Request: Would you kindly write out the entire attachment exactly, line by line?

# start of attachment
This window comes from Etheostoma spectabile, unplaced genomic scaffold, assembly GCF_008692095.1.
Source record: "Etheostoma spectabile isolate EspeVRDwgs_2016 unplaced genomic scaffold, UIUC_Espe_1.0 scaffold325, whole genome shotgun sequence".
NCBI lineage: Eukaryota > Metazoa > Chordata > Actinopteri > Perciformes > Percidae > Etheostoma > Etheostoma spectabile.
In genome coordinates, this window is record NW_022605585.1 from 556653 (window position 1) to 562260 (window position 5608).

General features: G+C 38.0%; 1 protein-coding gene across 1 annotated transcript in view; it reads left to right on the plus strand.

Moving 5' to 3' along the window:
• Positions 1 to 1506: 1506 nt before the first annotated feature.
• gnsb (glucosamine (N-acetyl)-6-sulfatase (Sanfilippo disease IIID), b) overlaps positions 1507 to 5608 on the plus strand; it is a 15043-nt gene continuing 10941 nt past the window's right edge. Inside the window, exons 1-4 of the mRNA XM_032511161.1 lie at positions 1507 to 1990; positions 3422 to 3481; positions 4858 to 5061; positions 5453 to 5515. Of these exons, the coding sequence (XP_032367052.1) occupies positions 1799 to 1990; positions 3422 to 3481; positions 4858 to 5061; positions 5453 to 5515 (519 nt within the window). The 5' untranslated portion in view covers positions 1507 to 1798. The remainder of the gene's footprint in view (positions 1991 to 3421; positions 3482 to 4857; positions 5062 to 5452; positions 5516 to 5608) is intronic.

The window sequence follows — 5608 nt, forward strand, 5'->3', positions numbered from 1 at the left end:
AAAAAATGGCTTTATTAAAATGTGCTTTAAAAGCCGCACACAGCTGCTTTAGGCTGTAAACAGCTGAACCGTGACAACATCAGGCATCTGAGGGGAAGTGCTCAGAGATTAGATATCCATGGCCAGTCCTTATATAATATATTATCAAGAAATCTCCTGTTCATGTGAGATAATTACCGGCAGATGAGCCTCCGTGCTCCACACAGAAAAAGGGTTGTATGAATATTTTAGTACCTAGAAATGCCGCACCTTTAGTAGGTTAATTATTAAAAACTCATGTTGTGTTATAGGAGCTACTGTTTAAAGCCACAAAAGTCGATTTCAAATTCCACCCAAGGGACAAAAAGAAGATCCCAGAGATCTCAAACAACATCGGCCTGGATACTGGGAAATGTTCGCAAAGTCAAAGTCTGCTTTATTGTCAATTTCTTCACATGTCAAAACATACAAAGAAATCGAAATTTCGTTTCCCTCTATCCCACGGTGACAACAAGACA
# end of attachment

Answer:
This window comes from Etheostoma spectabile, unplaced genomic scaffold, assembly GCF_008692095.1.
Source record: "Etheostoma spectabile isolate EspeVRDwgs_2016 unplaced genomic scaffold, UIUC_Espe_1.0 scaffold325, whole genome shotgun sequence".
NCBI lineage: Eukaryota > Metazoa > Chordata > Actinopteri > Perciformes > Percidae > Etheostoma > Etheostoma spectabile.
In genome coordinates, this window is record NW_022605585.1 from 556653 (window position 1) to 562260 (window position 5608).

General features: G+C 38.0%; 1 protein-coding gene across 1 annotated transcript in view; it reads left to right on the plus strand.

Moving 5' to 3' along the window:
• Positions 1 to 1506: 1506 nt before the first annotated feature.
• gnsb (glucosamine (N-acetyl)-6-sulfatase (Sanfilippo disease IIID), b) overlaps positions 1507 to 5608 on the plus strand; it is a 15043-nt gene continuing 10941 nt past the window's right edge. Inside the window, exons 1-4 of the mRNA XM_032511161.1 lie at positions 1507 to 1990; positions 3422 to 3481; positions 4858 to 5061; positions 5453 to 5515. Of these exons, the coding sequence (XP_032367052.1) occupies positions 1799 to 1990; positions 3422 to 3481; positions 4858 to 5061; positions 5453 to 5515 (519 nt within the window). The 5' untranslated portion in view covers positions 1507 to 1798. The remainder of the gene's footprint in view (positions 1991 to 3421; positions 3482 to 4857; positions 5062 to 5452; positions 5516 to 5608) is intronic.

The window sequence follows — 5608 nt, forward strand, 5'->3', positions numbered from 1 at the left end:
AAAAAATGGCTTTATTAAAATGTGCTTTAAAAGCCGCACACAGCTGCTTTAGGCTGTAAACAGCTGAACCGTGACAACATCAGGCATCTGAGGGGAAGTGCTCAGAGATTAGATATCCATGGCCAGTCCTTATATAATATATTATCAAGAAATCTCCTGTTCATGTGAGATAATTACCGGCAGATGAGCCTCCGTGCTCCACACAGAAAAAGGGTTGTATGAATATTTTAGTACCTAGAAATGCCGCACCTTTAGTAGGTTAATTATTAAAAACTCATGTTGTGTTATAGGAGCTACTGTTTAAAGCCACAAAAGTCGATTTCAAATTCCACCCAAGGGACAAAAAGAAGATCCCAGAGATCTCAAACAACATCGGCCTGGATACTGGGAAATGTTCGCAAAGTCAAAGTCTGCTTTATTGTCAATTTCTTCACATGTCAAAACATACAAAGAAATCGAAATTTCGTTTCCCTCTATCCCACGGTGACAACAAGACA